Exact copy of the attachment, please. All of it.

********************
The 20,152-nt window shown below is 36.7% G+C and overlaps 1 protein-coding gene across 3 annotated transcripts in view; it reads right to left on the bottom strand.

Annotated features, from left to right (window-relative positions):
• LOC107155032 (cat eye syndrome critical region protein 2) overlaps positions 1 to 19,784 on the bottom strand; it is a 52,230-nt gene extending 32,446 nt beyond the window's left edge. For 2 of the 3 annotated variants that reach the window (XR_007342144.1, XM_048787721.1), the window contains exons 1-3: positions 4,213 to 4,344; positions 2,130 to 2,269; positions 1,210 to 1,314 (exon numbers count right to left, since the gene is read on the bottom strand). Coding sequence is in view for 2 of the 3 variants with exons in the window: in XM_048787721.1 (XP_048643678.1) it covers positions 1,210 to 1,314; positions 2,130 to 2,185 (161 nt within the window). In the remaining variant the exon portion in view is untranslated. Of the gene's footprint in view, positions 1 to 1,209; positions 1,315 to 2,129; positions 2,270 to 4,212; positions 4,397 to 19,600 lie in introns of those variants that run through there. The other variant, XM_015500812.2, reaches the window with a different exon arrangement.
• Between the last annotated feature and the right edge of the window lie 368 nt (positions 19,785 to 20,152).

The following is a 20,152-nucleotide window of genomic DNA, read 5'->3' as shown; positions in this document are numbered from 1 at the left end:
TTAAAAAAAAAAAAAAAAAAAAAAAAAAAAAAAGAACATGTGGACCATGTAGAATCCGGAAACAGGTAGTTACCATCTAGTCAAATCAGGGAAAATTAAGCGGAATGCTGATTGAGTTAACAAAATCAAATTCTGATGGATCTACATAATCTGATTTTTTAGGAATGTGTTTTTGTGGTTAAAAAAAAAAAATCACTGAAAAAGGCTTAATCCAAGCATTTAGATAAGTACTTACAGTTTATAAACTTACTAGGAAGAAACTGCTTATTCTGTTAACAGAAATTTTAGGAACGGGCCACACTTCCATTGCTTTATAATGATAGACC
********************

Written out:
The 20,152-nt window shown below is 36.7% G+C and overlaps 1 protein-coding gene across 3 annotated transcripts in view; it reads right to left on the bottom strand.

Annotated features, from left to right (window-relative positions):
• LOC107155032 (cat eye syndrome critical region protein 2) overlaps positions 1 to 19,784 on the bottom strand; it is a 52,230-nt gene extending 32,446 nt beyond the window's left edge. For 2 of the 3 annotated variants that reach the window (XR_007342144.1, XM_048787721.1), the window contains exons 1-3: positions 4,213 to 4,344; positions 2,130 to 2,269; positions 1,210 to 1,314 (exon numbers count right to left, since the gene is read on the bottom strand). Coding sequence is in view for 2 of the 3 variants with exons in the window: in XM_048787721.1 (XP_048643678.1) it covers positions 1,210 to 1,314; positions 2,130 to 2,185 (161 nt within the window). In the remaining variant the exon portion in view is untranslated. Of the gene's footprint in view, positions 1 to 1,209; positions 1,315 to 2,129; positions 2,270 to 4,212; positions 4,397 to 19,600 lie in introns of those variants that run through there. The other variant, XM_015500812.2, reaches the window with a different exon arrangement.
• Between the last annotated feature and the right edge of the window lie 368 nt (positions 19,785 to 20,152).

The following is a 20,152-nucleotide window of genomic DNA, read 5'->3' as shown; positions in this document are numbered from 1 at the left end:
TTAAAAAAAAAAAAAAAAAAAAAAAAAAAAAAAGAACATGTGGACCATGTAGAATCCGGAAACAGGTAGTTACCATCTAGTCAAATCAGGGAAAATTAAGCGGAATGCTGATTGAGTTAACAAAATCAAATTCTGATGGATCTACATAATCTGATTTTTTAGGAATGTGTTTTTGTGGTTAAAAAAAAAAAATCACTGAAAAAGGCTTAATCCAAGCATTTAGATAAGTACTTACAGTTTATAAACTTACTAGGAAGAAACTGCTTATTCTGTTAACAGAAATTTTAGGAACGGGCCACACTTCCATTGCTTTATAATGATAGACC